In my opinion this situation needs to be viewed from a set of assumptions that are not necessarily those of the corporate media, Fox business news, or their sponsors. I assume that wealth is created from manufacturing and agriculture: Energy from the sun, mixed with air, water, soil, and mystery plus raw materials worked into the stuff we use to feed, clothe, house, and amuse ourselves generates the surplus that allows us to live in towns and cities, attend university, go to the opera, movies, or church such  as our inclinations warrant. The service economy is a myth, a Ponzi scheme whose effect we are now experiencing. How can we live by taking in each others laundry while the material substance of our lives is made in places the average person could never find on a map?

It is in this context that I find it difficult to control my passions in light of the Senate’s reaction to an auto industry loan. The opposition is largely centered in the right to work Southern states that are home to the foreign auto plants held up as  industry standards.  We are to suppose that the market share these plants would inherit in the event of a collapse of the domestic auto industry plays no part in the civic virtue exhibited by our kin south of the Mason-Dixon line. We have been issued the talking points that as guardians of the taxpayers money  these good fellows can not in good conscience help a failing industry unless the recipients  restructure. They could not support failure. If a restructuring takes place then limited help would be acceptable, with conditions similar but different from those imposed on Germany after WW1.  At last compassion reigns.

But let us be clear what is meant by restructuring, and that is that the union must be broken. If you listen to the latest rhetoric it does not obscure this  requirement which was originally inferred. Were we to scrutinize our civic guardians of virtue with a modicum of oversight comparable to that which they believe they are practicing, we would find circumstances that should give pause. Every foreign plant located in the US has been the recipient of huge subsidies. These factories have been given the facilities where they are located as an economic development stimulus. They are housed in State provided land , buildings, water, sewer, and a host of municipal services. They pay discounted utility bills not available to the rest of the citizenry. They all require rail service that has been routed and rerouted for their convenience, all at taxpayer expense. Their State and local taxes have been deferred, reduced or eliminated. Of particular relevance, is their absence of “legacy costs”.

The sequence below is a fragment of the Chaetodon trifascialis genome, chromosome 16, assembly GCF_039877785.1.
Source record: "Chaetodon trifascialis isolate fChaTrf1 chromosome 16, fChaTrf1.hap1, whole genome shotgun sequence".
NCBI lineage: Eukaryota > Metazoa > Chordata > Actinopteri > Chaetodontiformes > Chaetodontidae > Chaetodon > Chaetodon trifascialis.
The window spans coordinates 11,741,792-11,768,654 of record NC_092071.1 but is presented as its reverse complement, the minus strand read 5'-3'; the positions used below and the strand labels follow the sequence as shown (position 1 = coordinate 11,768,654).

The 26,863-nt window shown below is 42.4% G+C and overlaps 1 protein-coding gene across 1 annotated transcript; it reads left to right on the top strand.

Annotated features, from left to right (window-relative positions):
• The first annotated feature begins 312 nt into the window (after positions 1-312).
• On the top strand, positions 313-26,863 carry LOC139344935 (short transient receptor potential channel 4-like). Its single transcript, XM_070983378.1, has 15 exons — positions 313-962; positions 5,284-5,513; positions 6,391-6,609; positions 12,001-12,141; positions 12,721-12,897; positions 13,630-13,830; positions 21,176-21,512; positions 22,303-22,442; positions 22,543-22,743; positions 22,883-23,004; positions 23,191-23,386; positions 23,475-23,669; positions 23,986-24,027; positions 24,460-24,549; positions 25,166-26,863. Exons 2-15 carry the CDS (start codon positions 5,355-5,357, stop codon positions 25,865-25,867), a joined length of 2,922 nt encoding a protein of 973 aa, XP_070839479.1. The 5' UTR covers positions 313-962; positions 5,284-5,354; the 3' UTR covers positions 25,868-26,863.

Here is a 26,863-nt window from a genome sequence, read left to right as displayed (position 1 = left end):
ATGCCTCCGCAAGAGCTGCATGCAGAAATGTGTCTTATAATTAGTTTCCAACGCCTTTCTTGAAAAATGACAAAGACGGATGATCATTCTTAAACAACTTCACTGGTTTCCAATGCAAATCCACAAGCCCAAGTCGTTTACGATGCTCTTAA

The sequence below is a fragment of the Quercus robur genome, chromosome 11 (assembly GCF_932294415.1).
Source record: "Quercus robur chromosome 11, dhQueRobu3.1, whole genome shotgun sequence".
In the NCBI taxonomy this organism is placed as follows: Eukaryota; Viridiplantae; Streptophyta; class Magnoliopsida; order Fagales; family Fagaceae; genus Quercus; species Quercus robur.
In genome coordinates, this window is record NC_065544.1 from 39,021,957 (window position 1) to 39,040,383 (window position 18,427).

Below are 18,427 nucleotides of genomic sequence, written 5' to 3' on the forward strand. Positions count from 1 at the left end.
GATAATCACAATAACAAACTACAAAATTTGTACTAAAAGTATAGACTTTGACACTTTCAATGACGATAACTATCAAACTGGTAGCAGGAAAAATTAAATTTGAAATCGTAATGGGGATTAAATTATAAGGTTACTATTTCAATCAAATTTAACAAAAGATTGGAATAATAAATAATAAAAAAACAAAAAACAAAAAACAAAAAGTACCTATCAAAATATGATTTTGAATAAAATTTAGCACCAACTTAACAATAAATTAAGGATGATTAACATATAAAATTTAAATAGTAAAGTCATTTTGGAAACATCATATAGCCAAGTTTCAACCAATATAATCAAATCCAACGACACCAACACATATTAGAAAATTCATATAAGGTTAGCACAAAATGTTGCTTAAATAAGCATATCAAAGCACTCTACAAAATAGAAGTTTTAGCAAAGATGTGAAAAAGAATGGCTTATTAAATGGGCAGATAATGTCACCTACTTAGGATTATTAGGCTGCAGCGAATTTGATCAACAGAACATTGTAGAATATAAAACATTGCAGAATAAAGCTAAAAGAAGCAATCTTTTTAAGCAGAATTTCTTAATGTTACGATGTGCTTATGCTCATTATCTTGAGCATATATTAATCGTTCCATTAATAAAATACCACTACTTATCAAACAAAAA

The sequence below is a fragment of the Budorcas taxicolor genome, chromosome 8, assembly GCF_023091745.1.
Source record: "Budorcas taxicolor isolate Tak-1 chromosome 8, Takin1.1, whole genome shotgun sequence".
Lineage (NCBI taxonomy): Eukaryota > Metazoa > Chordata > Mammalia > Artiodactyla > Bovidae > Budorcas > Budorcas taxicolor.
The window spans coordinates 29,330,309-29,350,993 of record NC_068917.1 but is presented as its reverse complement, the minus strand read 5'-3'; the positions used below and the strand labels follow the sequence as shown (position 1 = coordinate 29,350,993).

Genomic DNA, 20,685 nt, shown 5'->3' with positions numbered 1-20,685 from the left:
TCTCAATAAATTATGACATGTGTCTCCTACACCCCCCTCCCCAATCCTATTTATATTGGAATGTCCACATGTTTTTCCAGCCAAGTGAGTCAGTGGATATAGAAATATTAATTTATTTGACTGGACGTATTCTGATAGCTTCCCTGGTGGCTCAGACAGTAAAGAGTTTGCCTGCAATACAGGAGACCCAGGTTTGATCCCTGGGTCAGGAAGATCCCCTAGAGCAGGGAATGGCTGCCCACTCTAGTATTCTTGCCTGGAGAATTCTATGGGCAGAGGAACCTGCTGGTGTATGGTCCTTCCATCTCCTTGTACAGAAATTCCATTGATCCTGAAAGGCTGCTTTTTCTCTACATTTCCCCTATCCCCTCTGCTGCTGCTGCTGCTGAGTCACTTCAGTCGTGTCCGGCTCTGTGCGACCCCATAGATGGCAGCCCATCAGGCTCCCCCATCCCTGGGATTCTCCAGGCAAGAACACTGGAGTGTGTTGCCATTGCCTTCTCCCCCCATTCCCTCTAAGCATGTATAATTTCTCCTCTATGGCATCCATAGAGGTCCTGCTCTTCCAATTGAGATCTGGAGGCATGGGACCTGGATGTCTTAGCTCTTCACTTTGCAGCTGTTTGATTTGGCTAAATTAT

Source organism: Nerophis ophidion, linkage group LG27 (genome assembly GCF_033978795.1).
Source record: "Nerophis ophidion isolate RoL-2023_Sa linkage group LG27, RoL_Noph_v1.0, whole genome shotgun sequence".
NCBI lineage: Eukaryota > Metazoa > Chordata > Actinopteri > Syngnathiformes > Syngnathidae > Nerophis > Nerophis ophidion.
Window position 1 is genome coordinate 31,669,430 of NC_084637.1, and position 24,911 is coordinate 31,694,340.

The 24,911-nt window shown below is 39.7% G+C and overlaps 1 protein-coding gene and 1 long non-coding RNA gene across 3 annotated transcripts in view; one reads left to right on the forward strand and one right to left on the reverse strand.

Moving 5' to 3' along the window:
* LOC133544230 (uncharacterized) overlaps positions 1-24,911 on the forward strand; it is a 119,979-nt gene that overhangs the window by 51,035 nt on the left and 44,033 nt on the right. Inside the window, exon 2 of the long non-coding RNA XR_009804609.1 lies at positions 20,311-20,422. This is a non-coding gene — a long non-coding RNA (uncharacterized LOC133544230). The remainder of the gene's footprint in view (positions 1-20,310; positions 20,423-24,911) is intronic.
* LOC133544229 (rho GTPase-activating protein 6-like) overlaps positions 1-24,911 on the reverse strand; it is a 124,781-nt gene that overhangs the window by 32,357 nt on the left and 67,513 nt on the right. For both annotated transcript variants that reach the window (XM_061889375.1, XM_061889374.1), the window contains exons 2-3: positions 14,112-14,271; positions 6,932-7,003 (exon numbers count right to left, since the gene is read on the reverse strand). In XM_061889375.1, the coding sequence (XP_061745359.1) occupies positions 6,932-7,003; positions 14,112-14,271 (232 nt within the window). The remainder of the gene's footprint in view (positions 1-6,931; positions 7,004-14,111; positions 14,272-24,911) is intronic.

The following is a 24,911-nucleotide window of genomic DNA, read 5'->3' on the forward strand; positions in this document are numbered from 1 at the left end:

These plants being of more recent origin have a work force who have not reached retirement age, consequently their pensions are not factored into the published wage rates. Of greater significance is the fact that these factories are assembly plants. They assemble components imported from their European and Far Eastern parent companies: Multinationals that are not hindered by “legacy” costs since universal, single payer health care and a social safety net is provided as an entitlement of citizenship. It is not a cost of production incurred by the industry. The mystic market workings of a fair and impartial “invisible hand” guiding economic behavior is rubbish. The nonsense that we need only leave the market sort itself out is a veil of tears meant to obscure the ideological and financial self interests of the very persons who have created this disaster and laid us to rest on a bed of nails.  It has occurred to me that much is made of the wages that auto workers receive. They produce cars and trucks fundamental to our economy. They produce wealth. The industry is in a collapse and the workers, the least culpable cause of this situation are being blamed. The financial industry is  in a collapse of immensely greater proportions and we hear hardly a murmur of the need for reorganization cast at our friendly banker, broker, auditor, SEC/Federal Reserve director, Treasury Secretary, or President. I have not been able to find any call for a reduction of their compensation and benefits. They have destroyed wealth and have avoided scrutiny. The major difference is the color of their collar.    

Leadership at every segment of society has failed. A rearrangement of the deck chairs on the Titanic appears to be the order of the day. A clearer vision of remedial action that does not blame the victim needs  to be the first prerequisite for a proper correction to happen. People are hurting and are experiencing a great deal of uncertainty. In the grand scheme of things, they are not the engineers who brought this upon themselves.